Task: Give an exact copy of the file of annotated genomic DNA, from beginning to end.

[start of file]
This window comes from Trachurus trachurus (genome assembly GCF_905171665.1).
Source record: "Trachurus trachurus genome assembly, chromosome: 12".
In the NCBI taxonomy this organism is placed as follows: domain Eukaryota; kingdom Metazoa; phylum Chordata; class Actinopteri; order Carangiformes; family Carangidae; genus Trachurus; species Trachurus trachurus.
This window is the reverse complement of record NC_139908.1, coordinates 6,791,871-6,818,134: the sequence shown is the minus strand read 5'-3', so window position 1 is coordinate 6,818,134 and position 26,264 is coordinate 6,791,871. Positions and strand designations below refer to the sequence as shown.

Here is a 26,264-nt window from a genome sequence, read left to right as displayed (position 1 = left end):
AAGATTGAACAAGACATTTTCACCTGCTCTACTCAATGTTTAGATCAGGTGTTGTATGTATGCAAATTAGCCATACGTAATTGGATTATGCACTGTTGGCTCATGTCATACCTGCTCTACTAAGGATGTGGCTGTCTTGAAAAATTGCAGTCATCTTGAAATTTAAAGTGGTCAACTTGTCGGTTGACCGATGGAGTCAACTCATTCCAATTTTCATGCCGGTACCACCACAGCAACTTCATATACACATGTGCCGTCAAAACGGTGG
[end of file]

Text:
This window comes from Trachurus trachurus (genome assembly GCF_905171665.1).
Source record: "Trachurus trachurus genome assembly, chromosome: 12".
In the NCBI taxonomy this organism is placed as follows: domain Eukaryota; kingdom Metazoa; phylum Chordata; class Actinopteri; order Carangiformes; family Carangidae; genus Trachurus; species Trachurus trachurus.
This window is the reverse complement of record NC_139908.1, coordinates 6,791,871-6,818,134: the sequence shown is the minus strand read 5'-3', so window position 1 is coordinate 6,818,134 and position 26,264 is coordinate 6,791,871. Positions and strand designations below refer to the sequence as shown.

Here is a 26,264-nt window from a genome sequence, read left to right as displayed (position 1 = left end):
AAGATTGAACAAGACATTTTCACCTGCTCTACTCAATGTTTAGATCAGGTGTTGTATGTATGCAAATTAGCCATACGTAATTGGATTATGCACTGTTGGCTCATGTCATACCTGCTCTACTAAGGATGTGGCTGTCTTGAAAAATTGCAGTCATCTTGAAATTTAAAGTGGTCAACTTGTCGGTTGACCGATGGAGTCAACTCATTCCAATTTTCATGCCGGTACCACCACAGCAACTTCATATACACATGTGCCGTCAAAACGGTGG